Author(s): Thienkrua W, Todd CS, Chaikummao S, Sukwicha W, Yafant S, , Thienkrua W, Todd CS, Chaikummao S, Sukwicha W, Yafant S,
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Abstract Rectal microbicides (RMs) hold promise as a HIV prevention method to reduce transmission among men who have sex with men (MSM). To assess RM trial feasibility in Bangkok, we measured prevalence and correlates of willingness to participate among Thai MSM observational cohort participants. Between April 2006 and December 2010, 1744 MSM enrolled in the Bangkok MSM Cohort Study; at 12 months, RM trial participation willingness was measured. We evaluated correlates of RM trial participation willingness using logistic regression analysis. Participants completing the 12-month visit (81.4\%, n = 1419) had a mean age of 27.3 years (SD = 6.1), and 65.5\% and 86.1\% reported having a steady partner or anal intercourse (AI) in the past four months, respectively. Most (79.1\%, n = 1123) participants reported willingness to participate in an RM trial, which, in multivariable analysis, was independently associated with insertive only (adjusted odds ratio [AOR] = 3.25, 95\% CI: 1.82-5.81) or receptive/versatile role AI (AOR = 3.07, 95\% CI: 1.88-5.01), and being paid for sex (AOR = 12.15, 95\% CI: 1.67-88.21) in the past four months, and believing that people with AIDS look sick (AOR = 1.92, 95\% CI: 1.23-2.98). Of hypothetical RM trial features to increase enrollment likelihood, the most (91.1\%) compelling was that the study be approved by the Thai ethics committee, followed by the study site offering evening hours (88.9\%). Reasons not to participate were not wanting a rectal examination (29.5\%) or fluid collected from the penis or anus (24.6\%) and not wanting the placebo (23.0\%). RM trial participation willingness was high, particularly for those with greater HIV acquisition risk, within this Thai MSM cohort, suggesting feasibility of an RM trial. Addressing potential barriers to trial entry may be useful in educational materials to optimize recruitment.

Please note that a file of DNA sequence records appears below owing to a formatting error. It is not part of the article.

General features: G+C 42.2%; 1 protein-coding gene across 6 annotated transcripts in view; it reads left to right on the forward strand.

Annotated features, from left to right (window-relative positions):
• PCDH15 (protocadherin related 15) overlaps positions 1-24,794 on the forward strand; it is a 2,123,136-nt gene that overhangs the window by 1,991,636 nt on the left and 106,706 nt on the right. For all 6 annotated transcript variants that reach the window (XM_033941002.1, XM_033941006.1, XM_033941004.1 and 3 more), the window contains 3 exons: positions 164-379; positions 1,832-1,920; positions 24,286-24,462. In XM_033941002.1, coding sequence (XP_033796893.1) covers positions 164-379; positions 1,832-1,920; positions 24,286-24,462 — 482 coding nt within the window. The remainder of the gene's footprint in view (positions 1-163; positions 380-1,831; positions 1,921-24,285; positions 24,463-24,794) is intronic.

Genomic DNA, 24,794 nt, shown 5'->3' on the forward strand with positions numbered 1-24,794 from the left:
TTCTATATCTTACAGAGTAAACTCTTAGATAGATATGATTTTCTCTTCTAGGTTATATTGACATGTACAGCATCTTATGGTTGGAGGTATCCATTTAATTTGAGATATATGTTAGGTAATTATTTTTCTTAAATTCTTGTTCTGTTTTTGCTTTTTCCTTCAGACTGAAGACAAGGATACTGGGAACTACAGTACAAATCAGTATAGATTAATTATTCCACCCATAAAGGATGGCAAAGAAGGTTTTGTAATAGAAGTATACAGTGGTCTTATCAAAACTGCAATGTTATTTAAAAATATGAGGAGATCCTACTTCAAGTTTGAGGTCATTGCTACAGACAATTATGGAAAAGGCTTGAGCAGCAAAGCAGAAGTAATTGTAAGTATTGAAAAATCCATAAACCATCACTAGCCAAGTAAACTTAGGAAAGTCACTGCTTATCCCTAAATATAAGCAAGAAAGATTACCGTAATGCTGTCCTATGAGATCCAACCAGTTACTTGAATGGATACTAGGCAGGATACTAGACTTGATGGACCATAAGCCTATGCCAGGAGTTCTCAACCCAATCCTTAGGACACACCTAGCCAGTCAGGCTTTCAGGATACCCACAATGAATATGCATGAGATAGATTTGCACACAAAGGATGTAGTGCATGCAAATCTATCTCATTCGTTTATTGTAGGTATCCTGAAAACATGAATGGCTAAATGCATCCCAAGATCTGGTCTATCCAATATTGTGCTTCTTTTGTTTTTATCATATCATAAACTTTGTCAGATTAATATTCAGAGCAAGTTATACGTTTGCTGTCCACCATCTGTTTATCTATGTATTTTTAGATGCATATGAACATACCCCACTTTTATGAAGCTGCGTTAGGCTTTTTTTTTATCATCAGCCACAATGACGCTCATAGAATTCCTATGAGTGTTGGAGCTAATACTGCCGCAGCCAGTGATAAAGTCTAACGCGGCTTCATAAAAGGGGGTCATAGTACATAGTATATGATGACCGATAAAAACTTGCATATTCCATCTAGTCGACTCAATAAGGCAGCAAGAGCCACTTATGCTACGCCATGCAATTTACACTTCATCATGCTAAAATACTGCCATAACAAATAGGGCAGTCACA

This article was published in AIDS Care
and referenced in Journal of AIDS & Clinical Research